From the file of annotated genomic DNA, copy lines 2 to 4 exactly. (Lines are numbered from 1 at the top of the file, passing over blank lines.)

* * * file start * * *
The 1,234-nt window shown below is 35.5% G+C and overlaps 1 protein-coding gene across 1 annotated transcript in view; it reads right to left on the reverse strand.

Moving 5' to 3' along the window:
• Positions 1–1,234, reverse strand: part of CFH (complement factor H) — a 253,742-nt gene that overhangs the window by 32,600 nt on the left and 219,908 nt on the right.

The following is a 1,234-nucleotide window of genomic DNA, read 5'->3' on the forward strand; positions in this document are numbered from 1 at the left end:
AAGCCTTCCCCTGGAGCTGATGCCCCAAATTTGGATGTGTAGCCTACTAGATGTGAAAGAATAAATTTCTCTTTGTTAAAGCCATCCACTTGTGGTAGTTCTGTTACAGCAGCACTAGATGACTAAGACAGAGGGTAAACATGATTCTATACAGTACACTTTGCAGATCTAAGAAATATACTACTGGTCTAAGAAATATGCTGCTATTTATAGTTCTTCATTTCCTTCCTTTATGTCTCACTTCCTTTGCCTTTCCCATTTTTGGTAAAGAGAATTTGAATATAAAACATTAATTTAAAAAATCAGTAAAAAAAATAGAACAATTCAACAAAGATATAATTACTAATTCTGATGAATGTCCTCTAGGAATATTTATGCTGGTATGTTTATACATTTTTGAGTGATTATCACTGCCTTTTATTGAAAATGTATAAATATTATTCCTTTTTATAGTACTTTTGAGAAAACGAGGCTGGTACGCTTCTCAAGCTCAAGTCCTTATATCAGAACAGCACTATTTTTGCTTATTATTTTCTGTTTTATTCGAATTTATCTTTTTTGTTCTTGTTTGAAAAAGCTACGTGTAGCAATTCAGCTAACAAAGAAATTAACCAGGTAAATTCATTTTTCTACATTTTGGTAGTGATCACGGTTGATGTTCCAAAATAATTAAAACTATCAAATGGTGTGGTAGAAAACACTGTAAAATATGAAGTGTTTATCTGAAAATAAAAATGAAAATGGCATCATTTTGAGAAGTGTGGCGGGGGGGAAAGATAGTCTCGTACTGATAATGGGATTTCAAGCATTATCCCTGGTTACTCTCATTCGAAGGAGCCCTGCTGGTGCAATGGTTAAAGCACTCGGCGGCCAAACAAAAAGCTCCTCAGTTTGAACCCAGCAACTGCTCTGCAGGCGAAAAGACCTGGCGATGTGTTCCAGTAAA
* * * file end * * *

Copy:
Moving 5' to 3' along the window:
• Positions 1–1,234, reverse strand: part of CFH (complement factor H) — a 253,742-nt gene that overhangs the window by 32,600 nt on the left and 219,908 nt on the right.

The following is a 1,234-nucleotide window of genomic DNA, read 5'->3' on the forward strand; positions in this document are numbered from 1 at the left end: